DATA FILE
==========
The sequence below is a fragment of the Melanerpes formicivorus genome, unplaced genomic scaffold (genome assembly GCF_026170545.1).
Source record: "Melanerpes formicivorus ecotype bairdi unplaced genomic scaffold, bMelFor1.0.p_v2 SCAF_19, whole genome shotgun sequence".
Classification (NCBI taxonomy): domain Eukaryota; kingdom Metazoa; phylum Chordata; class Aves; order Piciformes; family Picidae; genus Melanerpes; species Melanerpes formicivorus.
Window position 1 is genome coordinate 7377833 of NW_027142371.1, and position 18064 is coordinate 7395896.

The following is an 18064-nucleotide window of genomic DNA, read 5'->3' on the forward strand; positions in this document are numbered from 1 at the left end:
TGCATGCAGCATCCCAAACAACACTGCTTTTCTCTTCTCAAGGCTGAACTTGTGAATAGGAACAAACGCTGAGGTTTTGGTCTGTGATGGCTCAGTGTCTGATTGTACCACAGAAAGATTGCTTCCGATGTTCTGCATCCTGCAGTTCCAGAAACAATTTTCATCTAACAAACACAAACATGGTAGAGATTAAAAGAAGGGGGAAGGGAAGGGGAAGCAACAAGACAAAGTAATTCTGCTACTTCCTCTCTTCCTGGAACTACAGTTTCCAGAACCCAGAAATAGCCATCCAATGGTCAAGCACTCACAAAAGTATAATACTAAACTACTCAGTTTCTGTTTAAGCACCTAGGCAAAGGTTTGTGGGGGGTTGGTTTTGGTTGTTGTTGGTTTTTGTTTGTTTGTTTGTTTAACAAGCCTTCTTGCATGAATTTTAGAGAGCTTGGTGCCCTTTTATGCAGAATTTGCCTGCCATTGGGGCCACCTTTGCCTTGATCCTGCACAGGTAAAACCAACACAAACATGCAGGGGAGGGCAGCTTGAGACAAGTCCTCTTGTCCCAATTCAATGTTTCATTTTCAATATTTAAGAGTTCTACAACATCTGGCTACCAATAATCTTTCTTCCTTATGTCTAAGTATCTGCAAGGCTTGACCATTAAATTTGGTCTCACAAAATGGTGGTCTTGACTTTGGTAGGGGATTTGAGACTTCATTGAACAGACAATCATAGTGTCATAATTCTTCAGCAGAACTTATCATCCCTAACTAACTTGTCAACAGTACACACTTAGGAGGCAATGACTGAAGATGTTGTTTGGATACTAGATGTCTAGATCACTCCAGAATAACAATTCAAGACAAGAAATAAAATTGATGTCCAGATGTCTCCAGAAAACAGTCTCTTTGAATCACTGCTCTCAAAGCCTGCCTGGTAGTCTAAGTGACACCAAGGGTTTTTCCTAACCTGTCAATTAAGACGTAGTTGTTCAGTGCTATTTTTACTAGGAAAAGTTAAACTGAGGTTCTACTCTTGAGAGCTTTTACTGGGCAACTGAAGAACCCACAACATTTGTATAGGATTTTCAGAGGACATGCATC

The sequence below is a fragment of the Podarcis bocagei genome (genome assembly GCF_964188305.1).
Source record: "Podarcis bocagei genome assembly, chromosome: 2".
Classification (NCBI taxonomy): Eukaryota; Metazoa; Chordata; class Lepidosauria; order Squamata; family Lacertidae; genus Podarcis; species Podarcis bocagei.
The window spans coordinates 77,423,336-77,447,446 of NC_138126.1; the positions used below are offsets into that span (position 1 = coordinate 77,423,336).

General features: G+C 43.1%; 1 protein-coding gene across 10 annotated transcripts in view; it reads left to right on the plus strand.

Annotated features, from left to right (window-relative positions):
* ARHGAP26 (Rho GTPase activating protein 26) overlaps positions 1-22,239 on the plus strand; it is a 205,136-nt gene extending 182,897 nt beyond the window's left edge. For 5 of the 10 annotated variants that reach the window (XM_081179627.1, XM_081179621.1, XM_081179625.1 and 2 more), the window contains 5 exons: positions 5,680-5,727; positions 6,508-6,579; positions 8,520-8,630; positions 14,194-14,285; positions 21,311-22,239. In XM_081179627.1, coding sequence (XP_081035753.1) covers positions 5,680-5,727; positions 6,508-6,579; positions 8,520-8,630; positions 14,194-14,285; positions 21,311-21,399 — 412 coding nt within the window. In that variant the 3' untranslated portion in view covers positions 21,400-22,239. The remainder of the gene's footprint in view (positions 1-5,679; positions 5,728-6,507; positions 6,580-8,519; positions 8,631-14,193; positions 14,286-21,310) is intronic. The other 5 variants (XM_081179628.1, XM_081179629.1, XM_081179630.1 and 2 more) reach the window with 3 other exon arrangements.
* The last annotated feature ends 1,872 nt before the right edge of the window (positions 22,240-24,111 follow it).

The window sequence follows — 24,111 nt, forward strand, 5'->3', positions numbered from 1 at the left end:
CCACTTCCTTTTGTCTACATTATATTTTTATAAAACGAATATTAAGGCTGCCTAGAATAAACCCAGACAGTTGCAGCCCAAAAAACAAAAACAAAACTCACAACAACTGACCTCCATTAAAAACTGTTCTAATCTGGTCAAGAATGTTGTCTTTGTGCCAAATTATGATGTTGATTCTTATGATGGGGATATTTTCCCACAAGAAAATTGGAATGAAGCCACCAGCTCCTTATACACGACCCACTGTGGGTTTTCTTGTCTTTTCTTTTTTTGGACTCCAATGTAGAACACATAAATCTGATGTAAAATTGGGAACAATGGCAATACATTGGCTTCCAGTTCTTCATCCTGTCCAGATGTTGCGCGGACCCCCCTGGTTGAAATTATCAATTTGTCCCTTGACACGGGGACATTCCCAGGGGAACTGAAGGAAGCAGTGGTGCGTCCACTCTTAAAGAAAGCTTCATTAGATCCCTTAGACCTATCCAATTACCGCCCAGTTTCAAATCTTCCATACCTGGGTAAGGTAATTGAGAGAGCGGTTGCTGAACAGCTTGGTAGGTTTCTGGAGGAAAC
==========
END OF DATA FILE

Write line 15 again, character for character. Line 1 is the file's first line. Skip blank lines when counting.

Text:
The window sequence follows — 24,111 nt, forward strand, 5'->3', positions numbered from 1 at the left end: